Motocross, often shortened to MX or MotoX, is racing and stunt riding with off-road motorcycles on dirt tracks where riders launch off ramps and perform tricks while flying through the air. This sport has become not only the fastest growing, but also one of the more dangerous sports in the country.
While motocross is very satisfying to skilled riders, it is also extremely hard on their bodies. Although the most common injuries are relatively minor, such as lacerations and contusions resulting from falls off the bike, more serious injuries can occur and require the right attention for riders planning to continue their sport.
Some of the most common Orthopaedic injuries in motocross include injuries to the anterior cruciate ligament (ACL injury), the shoulder (Rotator Cuff Tears, Shoulder Instability and Acromioclavicular Joint Dislocations), and the wrist (Distal Radius Fractures).
While some of these injuries can be overcome with a balanced reconditioning program, more serious injuries unresponsive to conservative treatment require surgery.
Unintentional landings and getting thrown from the bike causes stress on the joints of those limbs first making contact with the ground – generally the knee, shoulder, hands and wrist. These types of falls impacting the knee often result in a tear of the ACL. The ACL can be torn by a sudden contraction of the quadriceps when a sudden change in direction occurs, or an externally applied force is projected directly onto the knee – such as in a motocross accident.
ACL Reconstruction is performed to reconstruct the ligament. The ligament is rebuilt with a graft consisting of bone from the patella, or kneecap, a portion of patella tendon, and some attached bone from the upper portion of the opposite, unaffected leg (graft leg). Following this surgery riders are back on the bike in three months.
Shoulder injuries, such as Rotator Cuff Tears, occur with repetitive overuse or trauma. Non-surgical Rotator Cuff Tear treatment includes: nonsteroidal anti-inflammatory drugs (NSAIDs), nutritional supplements, shoulder exercises and cortisone injections. If surgery is required to repair the Rotator Cuff Tear, a minimally invasive Arthroscopic shoulder procedure is performed.
Somewhat less frequent than rotator cuff tears is shoulder instability. Shoulder instability is classified as either a dislocation or a subluxation. A dislocation occurs when the ball at the upper end of the arm bone slips out of the socket of the shoulder blade. Most shoulder dislocations are anterior, meaning that the ball pops out the front of the socket.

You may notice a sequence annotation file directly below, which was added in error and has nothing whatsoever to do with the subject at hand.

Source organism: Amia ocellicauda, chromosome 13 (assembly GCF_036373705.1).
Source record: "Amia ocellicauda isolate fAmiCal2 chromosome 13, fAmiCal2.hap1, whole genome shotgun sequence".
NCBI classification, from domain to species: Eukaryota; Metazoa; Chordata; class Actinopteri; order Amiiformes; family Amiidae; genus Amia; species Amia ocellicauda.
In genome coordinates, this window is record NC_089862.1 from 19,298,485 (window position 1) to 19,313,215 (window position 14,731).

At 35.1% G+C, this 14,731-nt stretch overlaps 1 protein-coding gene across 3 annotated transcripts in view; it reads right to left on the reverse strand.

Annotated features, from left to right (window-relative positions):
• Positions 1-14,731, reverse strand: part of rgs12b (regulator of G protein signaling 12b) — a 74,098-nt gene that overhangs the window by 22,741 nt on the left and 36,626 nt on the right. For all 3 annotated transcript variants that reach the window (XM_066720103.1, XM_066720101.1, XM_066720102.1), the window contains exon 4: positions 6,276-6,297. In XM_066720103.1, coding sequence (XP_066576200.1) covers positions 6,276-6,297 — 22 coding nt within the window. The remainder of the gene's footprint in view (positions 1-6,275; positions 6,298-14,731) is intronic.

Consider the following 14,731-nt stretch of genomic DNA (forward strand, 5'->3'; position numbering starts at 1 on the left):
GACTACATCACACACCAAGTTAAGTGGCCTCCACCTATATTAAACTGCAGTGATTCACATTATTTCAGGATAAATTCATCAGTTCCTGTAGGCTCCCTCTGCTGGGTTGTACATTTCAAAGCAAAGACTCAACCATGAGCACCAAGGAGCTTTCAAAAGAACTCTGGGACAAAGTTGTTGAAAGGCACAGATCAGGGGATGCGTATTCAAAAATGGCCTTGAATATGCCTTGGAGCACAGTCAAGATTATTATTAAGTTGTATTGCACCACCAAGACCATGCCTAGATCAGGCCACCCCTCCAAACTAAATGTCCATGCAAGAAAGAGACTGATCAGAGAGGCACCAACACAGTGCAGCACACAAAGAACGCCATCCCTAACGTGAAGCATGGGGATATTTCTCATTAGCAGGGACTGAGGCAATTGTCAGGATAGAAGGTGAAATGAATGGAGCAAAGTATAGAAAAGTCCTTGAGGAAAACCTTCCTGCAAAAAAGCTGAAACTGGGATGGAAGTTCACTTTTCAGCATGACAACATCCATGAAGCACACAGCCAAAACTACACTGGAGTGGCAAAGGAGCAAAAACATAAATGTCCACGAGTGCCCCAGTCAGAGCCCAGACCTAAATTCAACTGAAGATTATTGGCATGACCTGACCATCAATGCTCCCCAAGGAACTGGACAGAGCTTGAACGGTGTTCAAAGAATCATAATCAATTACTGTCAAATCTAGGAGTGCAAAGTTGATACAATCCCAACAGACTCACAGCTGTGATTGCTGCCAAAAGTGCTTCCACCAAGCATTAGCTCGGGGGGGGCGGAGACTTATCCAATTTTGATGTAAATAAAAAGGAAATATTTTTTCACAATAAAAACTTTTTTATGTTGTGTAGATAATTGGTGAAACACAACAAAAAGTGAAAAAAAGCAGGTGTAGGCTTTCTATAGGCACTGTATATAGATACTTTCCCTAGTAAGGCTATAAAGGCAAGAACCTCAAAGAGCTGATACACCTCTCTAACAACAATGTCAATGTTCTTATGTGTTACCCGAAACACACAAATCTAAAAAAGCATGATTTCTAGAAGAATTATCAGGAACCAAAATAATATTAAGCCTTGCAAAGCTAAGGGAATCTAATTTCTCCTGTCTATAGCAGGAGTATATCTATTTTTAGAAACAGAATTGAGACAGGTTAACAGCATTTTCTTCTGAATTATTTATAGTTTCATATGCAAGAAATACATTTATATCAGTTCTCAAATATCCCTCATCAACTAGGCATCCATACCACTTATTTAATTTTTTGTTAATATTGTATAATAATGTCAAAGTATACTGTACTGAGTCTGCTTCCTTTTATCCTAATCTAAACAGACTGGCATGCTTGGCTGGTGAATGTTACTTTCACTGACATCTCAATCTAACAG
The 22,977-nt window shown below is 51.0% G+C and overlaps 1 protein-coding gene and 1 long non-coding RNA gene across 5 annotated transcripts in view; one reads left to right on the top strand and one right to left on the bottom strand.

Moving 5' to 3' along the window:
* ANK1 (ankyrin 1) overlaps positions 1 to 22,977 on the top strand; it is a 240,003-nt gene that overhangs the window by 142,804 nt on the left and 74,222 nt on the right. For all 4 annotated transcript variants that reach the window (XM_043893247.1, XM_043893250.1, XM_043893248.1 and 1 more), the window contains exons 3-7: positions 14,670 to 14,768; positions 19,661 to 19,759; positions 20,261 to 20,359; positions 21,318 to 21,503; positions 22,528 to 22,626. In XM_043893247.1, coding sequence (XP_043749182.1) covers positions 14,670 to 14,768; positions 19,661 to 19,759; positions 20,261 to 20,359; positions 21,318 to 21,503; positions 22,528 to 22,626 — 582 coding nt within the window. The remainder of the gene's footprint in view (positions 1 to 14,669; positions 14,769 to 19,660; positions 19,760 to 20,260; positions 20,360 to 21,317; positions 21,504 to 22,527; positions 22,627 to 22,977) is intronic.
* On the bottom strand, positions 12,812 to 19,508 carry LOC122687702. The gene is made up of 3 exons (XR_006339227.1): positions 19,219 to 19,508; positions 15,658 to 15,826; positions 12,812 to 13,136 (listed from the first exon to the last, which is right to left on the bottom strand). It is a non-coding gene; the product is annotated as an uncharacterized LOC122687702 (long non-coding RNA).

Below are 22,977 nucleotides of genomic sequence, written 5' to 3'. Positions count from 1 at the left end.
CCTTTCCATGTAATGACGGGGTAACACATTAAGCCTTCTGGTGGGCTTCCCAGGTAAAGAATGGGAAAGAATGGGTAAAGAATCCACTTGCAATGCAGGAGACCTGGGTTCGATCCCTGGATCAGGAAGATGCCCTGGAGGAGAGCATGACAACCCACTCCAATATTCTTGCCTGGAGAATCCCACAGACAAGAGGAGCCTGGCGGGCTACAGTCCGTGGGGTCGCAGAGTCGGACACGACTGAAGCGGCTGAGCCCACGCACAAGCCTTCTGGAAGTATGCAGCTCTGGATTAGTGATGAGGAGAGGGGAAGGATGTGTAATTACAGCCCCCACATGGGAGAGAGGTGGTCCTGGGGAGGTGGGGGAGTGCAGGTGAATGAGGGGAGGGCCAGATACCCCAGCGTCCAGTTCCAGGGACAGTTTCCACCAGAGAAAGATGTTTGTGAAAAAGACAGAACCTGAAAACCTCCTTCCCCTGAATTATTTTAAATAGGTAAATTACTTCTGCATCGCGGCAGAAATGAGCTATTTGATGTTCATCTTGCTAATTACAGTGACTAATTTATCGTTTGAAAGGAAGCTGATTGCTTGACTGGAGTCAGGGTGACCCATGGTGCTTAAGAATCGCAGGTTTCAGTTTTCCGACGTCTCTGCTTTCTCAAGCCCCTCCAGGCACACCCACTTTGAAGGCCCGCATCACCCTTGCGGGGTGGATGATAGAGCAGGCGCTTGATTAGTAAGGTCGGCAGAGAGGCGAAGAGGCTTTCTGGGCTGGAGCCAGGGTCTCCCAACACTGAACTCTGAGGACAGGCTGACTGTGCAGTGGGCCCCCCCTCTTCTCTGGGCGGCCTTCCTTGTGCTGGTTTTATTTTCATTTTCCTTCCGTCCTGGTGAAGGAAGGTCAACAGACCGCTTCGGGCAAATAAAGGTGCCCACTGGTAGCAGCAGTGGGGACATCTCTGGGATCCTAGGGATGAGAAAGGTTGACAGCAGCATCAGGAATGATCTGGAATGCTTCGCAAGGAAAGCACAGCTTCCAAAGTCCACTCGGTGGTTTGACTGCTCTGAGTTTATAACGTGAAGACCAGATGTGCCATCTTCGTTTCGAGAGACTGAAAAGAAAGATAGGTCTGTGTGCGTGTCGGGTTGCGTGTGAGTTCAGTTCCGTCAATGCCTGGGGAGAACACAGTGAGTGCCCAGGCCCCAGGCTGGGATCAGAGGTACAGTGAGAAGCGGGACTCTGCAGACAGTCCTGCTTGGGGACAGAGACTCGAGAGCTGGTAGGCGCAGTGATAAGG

Subluxation of the shoulder occurs when the shoulder only slips slightly out of the socket, then immediately comes back in place. When it starts to come out in several directions, is also referred to as multidirectional instability.
The last shoulder injury common in motocross is Acromiocavicular (AC) Joint Dislocation or Separation. The boney mass that sits on the shoulder above the Rotator Cuff is the acromion. The acromion connects the collarbone, or clavicle, to form the AC joint. AC joint separations are painful and often produce a visible bump at the top of the shoulder, which is the end of the collarbone that once connected to the acromion. Most AC separations are treated without surgery with, ice, compression, and anti-inflammatory medication. When the injury does require surgery an outpatient surgical repair is performed to restore the ligaments that maintain the AC region. Riders can be back in competition in two months.
Wrist injuries occur when a rider falls and lands on an outstretched hand – fracturing the distal radius, or forearm. Dislocation of the carpal bone may also occur from such a fall, although less common than a fracture. This injury is immediately evident, causing severe pain and an obvious deformity of the wrist. If there is no displacement and merely a crack, then a short term brace is used. If bones are not in proper alignment, surgery is performed to ensure that the boney fragments of the distal radius or dislocation of the carpal bones are put back into the correct anatomic position.
As with any sport, it is important to wear the proper safety gear. Appropriate Motocross gear includes proper clothing, protective padding, as well as a helmet.
Dr. Mark Sanders of the Sanders Clinic pioneered an Accelerated Rehabilitation program and ACL reconstruction designed to endure the active lifestyle of motocross riders as well as other athletes. He is currently conducting a study on the effectiveness of knee braces in motocross riding.
To learn more about common motocross injuries, the knee brace study and to read a testimonial from professional MX rider Jeff Dement log onto www.sandersclinic.net or call 888- 8 DR MARK today.